This is the worst-case scenario. A surge or lightning strike that kills the GFCI is appealing because you know the device is dead. Because it won’t reset, you have no choice but to repair it.
The surge turns the GFCI into an ordinary outlet. In other words, you can reset the GFCI using the button, but it can’t defend against ground faults. This is why some GFCIs refuse to reset when they break, regardless of the cause. The manufacturer doesn’t want you to unknowingly rely on a GFCI that can’t protect you from electrocution.
8). The GFCI Keeps Tripping
Are you sure the GFCI has refused to reset? Maybe the device is actually tripping shortly after resetting. Disconnect all the appliances and reset the GFCI once again. If it stays on, one of your appliances is at fault.
It is either tripping the GFCI or overloading the circuit. If you have GFCIs upstream, check their appliances before you panic. A defective appliance that trips GFCIs and overloads circuits is a fire and electrocution hazard.
9). The Outlet Is Dead
Maybe the outlet is the problem. Many receptacles have factory defects. Perhaps yours was in a tripped state when you got it. Or it has a fault that won’t permit a reset. If you rarely use the outlet, you won’t notice this issue when installing it.
10). You Installed The Outlet Incorrectly
Loose connections are not the only source of trouble in a GFCI whose reset doesn’t work. You can also connect the wires to the wrong terminals. GFCIs have manuals that show you how to install them. But that doesn’t stop laypeople from making mistakes.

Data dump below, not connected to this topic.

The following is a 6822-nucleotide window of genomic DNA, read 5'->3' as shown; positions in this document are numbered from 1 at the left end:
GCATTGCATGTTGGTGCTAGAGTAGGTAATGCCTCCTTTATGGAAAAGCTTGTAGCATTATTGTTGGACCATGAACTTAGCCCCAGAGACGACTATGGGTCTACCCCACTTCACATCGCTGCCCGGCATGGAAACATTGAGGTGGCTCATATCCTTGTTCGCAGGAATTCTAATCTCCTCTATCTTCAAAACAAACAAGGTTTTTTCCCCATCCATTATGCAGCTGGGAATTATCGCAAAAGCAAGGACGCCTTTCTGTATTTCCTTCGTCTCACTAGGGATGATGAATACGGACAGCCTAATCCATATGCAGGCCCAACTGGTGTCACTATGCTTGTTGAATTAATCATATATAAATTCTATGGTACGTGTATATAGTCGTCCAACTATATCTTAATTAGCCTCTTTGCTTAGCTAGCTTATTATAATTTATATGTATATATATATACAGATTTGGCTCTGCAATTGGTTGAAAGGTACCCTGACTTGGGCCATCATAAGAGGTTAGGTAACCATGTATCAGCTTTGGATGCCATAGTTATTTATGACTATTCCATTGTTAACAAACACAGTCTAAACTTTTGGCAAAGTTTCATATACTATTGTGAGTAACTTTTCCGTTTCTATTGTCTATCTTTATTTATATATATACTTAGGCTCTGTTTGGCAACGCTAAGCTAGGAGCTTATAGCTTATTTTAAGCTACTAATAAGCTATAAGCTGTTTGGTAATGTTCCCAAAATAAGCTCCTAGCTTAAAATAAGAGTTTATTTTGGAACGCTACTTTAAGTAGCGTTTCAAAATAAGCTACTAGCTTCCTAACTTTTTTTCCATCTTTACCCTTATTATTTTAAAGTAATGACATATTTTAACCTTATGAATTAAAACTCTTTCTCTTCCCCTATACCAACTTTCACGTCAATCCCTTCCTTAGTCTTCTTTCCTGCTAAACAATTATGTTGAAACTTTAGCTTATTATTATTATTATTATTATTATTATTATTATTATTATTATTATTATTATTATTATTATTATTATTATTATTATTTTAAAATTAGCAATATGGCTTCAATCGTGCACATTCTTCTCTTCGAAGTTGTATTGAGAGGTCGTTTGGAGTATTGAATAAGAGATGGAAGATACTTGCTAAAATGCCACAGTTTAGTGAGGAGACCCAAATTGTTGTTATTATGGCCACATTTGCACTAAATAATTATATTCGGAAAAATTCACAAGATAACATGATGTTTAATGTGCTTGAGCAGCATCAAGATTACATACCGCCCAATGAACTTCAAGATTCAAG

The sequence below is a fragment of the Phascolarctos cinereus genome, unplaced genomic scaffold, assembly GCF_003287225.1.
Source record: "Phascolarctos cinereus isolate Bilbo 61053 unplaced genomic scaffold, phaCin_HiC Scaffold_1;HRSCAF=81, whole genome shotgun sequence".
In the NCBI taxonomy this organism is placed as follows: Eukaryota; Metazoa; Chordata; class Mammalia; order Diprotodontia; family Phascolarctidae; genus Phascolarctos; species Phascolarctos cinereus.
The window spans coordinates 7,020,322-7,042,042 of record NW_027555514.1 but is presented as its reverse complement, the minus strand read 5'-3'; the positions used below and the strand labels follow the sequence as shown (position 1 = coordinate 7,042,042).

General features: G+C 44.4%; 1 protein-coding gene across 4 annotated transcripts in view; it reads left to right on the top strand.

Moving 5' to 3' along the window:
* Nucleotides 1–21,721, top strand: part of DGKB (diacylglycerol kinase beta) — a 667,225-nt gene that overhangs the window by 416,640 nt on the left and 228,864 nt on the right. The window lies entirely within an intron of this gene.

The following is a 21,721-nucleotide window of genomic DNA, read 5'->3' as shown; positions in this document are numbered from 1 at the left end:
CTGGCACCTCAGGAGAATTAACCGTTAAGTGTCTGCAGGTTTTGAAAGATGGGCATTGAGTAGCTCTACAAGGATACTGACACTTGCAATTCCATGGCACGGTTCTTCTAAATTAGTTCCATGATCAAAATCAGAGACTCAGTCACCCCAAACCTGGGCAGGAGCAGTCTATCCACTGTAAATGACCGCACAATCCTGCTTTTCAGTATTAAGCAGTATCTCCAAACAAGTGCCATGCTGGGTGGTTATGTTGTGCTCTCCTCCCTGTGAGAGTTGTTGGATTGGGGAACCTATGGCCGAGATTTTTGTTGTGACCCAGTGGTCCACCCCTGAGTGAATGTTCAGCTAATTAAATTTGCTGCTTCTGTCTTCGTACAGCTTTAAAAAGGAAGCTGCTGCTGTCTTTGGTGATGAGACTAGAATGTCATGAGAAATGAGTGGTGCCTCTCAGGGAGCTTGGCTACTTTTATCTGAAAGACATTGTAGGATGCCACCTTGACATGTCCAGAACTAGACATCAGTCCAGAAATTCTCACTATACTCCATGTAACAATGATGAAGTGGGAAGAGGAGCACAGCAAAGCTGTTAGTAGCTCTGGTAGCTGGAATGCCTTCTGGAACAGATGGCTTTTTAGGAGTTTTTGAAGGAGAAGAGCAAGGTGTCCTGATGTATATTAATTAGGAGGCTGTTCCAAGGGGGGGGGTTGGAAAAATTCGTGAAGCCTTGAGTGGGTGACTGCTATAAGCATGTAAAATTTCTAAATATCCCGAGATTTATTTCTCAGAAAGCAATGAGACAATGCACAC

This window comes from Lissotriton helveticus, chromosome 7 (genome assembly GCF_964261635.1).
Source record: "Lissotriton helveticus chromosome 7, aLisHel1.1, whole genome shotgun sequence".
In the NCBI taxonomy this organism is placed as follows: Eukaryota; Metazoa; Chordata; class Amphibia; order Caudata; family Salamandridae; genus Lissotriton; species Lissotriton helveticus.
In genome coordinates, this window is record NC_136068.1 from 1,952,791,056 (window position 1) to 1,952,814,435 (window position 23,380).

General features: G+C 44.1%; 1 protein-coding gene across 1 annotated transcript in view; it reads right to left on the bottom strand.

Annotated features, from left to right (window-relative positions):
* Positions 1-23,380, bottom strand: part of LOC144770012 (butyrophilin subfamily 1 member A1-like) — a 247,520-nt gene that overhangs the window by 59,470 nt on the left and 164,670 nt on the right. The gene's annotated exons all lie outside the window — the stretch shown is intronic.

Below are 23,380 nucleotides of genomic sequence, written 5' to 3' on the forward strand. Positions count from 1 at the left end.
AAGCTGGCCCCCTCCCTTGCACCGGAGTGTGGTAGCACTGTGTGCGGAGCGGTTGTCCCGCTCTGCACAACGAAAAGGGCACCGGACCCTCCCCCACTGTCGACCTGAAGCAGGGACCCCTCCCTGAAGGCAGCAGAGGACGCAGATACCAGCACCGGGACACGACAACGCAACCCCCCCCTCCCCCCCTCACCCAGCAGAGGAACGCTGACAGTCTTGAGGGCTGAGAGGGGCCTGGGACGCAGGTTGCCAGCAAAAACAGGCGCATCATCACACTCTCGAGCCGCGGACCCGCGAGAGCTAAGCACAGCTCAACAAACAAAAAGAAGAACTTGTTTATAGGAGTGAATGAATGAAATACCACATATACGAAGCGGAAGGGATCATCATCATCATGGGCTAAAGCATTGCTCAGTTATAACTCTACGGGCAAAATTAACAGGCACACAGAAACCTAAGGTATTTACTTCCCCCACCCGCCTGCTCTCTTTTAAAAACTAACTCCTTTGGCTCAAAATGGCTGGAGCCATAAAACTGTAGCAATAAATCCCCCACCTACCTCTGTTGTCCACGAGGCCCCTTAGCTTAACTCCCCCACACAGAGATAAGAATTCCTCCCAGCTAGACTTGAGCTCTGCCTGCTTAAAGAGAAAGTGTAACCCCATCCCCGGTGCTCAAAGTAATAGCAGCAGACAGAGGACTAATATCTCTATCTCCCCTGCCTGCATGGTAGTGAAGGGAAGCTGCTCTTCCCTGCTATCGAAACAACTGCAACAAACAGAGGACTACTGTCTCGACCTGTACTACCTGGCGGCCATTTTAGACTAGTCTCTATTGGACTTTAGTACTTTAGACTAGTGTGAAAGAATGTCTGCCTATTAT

What To Do If GFCI Will Not Reset?
If your GFCI doesn’t reset, you can apply one or more of the following solutions, depending on the results of your diagnosis:
- Replace Bad Outlets
GFCIs last seven to ten years. You should replace any GFCI that exceeds that threshold. According to Leviton, their outlets won’t reset once they reach the end of their lifespan or incur damage.
In other words, in some cases, you have no choice but to replace an outlet that doesn’t reset. However, even if your electrician offers to repair the device, you should replace it all the same. Otherwise, you can’t trust it to protect you.
- Fix Loose Connections
GFCIs with loose connections are not defective. You don’t have to replace them. It is enough to find and tighten the connections. Sometimes, that means stripping a few more inches of insulation off the wires.
Don’t ignore frayed lines. Replace them before they start a fire via arcing. If you’re hesitant to open the receptacle to perform these tasks, call a professional. If you have the skill to resolve loose connections, don’t forget to de-energize the circuit beforehand.
- Reset The Breaker
Reset any tripped breakers in the electrical panel. You should also replace defective breakers. Learn to identify the signs experts associate with bad breakers, including flickering lights, overheating, burning scents, etc. Additionally, you should replace any fuse that blows.
- Dry Wet Outlets
De-energize the circuit, remove the GFCI, and look for moisture. Some people use blow dryers to resolve this issue. Others will leave the receptacle to dry naturally overnight. If you prefer the blow dryer, use the lowest setting.
Once you reinstall a dry external GFCI, check the weatherproof boxes and covers for leaks.
- Reset GFCIs Upstream
If you have multiple GFCIs on the circuit, find the tripped GFCI upstream and replace it. If the GFCI has no RESET button, it is probably connected to a GFCI breaker. Diagnose and fix the whole house breaker to restore power.
- Fix Defective Appliances & Get Help
Fix or replace appliances that cause incessant tripping.
If you’ve tried everything, but the GFCI has refused to reset, call the expert. They can diagnose the issue and identify the problem.